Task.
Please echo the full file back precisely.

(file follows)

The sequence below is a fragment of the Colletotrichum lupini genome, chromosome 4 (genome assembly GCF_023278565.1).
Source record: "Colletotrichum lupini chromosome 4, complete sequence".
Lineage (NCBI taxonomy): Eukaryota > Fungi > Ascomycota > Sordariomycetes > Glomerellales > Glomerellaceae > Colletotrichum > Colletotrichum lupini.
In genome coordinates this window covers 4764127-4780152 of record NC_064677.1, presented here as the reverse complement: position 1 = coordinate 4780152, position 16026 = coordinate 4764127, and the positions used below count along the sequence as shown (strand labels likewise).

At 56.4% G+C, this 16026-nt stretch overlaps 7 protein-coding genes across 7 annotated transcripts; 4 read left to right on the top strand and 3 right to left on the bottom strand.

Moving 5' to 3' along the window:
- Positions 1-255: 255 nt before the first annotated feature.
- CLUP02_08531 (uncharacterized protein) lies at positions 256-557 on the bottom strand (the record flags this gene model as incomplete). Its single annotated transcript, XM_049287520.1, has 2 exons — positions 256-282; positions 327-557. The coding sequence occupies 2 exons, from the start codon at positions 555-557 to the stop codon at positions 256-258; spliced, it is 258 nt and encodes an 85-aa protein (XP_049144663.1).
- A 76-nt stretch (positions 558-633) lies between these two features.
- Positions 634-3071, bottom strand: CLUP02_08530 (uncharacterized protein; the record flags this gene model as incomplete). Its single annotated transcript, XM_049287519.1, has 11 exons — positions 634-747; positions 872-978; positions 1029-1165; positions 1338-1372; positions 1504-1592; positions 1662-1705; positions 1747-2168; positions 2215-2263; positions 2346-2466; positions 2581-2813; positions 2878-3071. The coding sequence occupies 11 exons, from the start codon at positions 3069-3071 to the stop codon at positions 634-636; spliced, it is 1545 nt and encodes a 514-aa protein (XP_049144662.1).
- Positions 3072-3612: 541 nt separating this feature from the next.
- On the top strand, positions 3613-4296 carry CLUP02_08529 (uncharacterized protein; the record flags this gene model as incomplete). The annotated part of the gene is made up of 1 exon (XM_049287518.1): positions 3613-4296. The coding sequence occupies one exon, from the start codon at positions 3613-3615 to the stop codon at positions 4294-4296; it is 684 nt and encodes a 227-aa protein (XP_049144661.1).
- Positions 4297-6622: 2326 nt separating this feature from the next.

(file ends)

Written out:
The sequence below is a fragment of the Colletotrichum lupini genome, chromosome 4 (genome assembly GCF_023278565.1).
Source record: "Colletotrichum lupini chromosome 4, complete sequence".
Lineage (NCBI taxonomy): Eukaryota > Fungi > Ascomycota > Sordariomycetes > Glomerellales > Glomerellaceae > Colletotrichum > Colletotrichum lupini.
In genome coordinates this window covers 4764127-4780152 of record NC_064677.1, presented here as the reverse complement: position 1 = coordinate 4780152, position 16026 = coordinate 4764127, and the positions used below count along the sequence as shown (strand labels likewise).

At 56.4% G+C, this 16026-nt stretch overlaps 7 protein-coding genes across 7 annotated transcripts; 4 read left to right on the top strand and 3 right to left on the bottom strand.

Moving 5' to 3' along the window:
- Positions 1-255: 255 nt before the first annotated feature.
- CLUP02_08531 (uncharacterized protein) lies at positions 256-557 on the bottom strand (the record flags this gene model as incomplete). Its single annotated transcript, XM_049287520.1, has 2 exons — positions 256-282; positions 327-557. The coding sequence occupies 2 exons, from the start codon at positions 555-557 to the stop codon at positions 256-258; spliced, it is 258 nt and encodes an 85-aa protein (XP_049144663.1).
- A 76-nt stretch (positions 558-633) lies between these two features.
- Positions 634-3071, bottom strand: CLUP02_08530 (uncharacterized protein; the record flags this gene model as incomplete). Its single annotated transcript, XM_049287519.1, has 11 exons — positions 634-747; positions 872-978; positions 1029-1165; positions 1338-1372; positions 1504-1592; positions 1662-1705; positions 1747-2168; positions 2215-2263; positions 2346-2466; positions 2581-2813; positions 2878-3071. The coding sequence occupies 11 exons, from the start codon at positions 3069-3071 to the stop codon at positions 634-636; spliced, it is 1545 nt and encodes a 514-aa protein (XP_049144662.1).
- Positions 3072-3612: 541 nt separating this feature from the next.
- On the top strand, positions 3613-4296 carry CLUP02_08529 (uncharacterized protein; the record flags this gene model as incomplete). The annotated part of the gene is made up of 1 exon (XM_049287518.1): positions 3613-4296. The coding sequence occupies one exon, from the start codon at positions 3613-3615 to the stop codon at positions 4294-4296; it is 684 nt and encodes a 227-aa protein (XP_049144661.1).
- Positions 4297-6622: 2326 nt separating this feature from the next.